According to the definition of micro teaching, “the teacher teaches a short lesson based on one skill, under practice to a small class for a short period of time”.

Size of the Micro Class:

According to the central concept of micro teaching, size of the class is reduced in order to produce environment for ‘learning to teach’. Since reduction in class size reduces the complexities of normal classroom, this helps the trainee to focus on the skill and its various components. There is empirical basis about the minimum number of students that can comprise a micro class. In our situation we generally use 5-10 students in a micro-class.

Types of Pupils:

We cannot use real pupils in micro-class because of several difficulties. Bringing students to training institutions is not an easy job. Bringing students to training institutions is possible only during their school hours. In micro teaching, the student-teacher has to perform the role of a teacher, of a student, and of a supervisor. These different roles by the student-teacher benefit him in acquisition of the teaching skill under practice.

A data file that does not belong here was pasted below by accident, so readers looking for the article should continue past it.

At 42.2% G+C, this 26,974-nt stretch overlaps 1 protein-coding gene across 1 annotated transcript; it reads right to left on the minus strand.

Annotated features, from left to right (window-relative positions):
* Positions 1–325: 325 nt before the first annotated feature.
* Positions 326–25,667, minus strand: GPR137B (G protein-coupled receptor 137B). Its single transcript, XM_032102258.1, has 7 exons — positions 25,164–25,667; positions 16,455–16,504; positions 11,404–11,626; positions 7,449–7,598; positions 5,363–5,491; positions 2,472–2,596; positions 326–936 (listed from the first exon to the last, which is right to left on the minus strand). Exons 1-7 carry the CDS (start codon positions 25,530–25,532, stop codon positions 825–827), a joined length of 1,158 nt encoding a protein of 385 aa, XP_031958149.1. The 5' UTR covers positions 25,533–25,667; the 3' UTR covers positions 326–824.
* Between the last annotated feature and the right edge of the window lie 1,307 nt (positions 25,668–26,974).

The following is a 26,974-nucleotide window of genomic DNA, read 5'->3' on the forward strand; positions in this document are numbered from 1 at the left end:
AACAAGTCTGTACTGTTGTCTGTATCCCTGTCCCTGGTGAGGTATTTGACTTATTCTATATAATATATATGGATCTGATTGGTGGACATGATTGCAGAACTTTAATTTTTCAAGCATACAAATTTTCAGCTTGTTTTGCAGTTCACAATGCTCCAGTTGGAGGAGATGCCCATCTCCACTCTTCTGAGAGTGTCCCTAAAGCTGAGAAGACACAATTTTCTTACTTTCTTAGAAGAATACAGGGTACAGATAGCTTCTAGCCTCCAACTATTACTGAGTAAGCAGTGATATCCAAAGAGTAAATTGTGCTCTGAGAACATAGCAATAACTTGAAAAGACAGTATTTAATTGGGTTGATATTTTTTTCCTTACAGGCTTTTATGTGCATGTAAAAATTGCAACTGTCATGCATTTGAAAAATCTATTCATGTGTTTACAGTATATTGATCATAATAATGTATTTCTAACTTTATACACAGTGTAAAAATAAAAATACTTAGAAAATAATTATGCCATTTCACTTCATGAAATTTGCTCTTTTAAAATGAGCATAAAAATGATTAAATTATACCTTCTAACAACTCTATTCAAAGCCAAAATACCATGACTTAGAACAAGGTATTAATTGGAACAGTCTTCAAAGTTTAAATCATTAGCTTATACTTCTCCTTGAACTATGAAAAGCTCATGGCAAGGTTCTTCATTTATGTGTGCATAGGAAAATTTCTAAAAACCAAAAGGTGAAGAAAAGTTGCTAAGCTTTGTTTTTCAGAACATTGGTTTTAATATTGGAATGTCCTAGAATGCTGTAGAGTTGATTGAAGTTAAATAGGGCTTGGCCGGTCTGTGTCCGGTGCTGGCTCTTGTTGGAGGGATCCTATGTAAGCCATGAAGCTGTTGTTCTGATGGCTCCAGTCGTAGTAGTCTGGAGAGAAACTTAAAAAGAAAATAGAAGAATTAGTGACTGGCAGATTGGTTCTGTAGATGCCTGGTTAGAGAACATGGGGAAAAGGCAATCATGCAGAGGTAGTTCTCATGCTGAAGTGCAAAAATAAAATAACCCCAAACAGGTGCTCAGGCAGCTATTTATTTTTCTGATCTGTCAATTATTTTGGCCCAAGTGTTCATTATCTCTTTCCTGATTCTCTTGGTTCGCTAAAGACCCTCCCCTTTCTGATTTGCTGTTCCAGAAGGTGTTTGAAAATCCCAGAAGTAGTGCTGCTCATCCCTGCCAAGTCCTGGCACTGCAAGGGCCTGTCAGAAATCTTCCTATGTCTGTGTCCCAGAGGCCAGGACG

Time Duration:

In micro-teaching setting, the duration of micro class is also reduced in order to provide opportunity to a student-teacher to concentrate on the skill under practice. Usually, the duration of micro class is 5-10 minutes. Researchers at Stanford University found time duration of 5 minutes, most suitable for the micro- class. They also concluded that, ‘the length of the lesson is not the major factor in skill learning’.


Micro-teaching is used for developing certain teaching skills. A teaching skill is defined as a set of teacher behaviours which are especially effective in bringing about desired changes in pupil-teachers. There are various teaching skills which can be developed among pupil-teachers. Allen and Ryans (1969) have suggested the following fourteen teacher-skills:

  • Stimulus variation
  • Set induction
  • Closure
  • Silence and non-verbal cues
  • Reinforcement
  • Asking questions
  • Probing questions,
  • Divergent questions,
  • Attending behaviour,
  • Illustrating,
  • Lecturing,
  • Higher order questions,
  • Planned repetition, and
  • Communication completeness’

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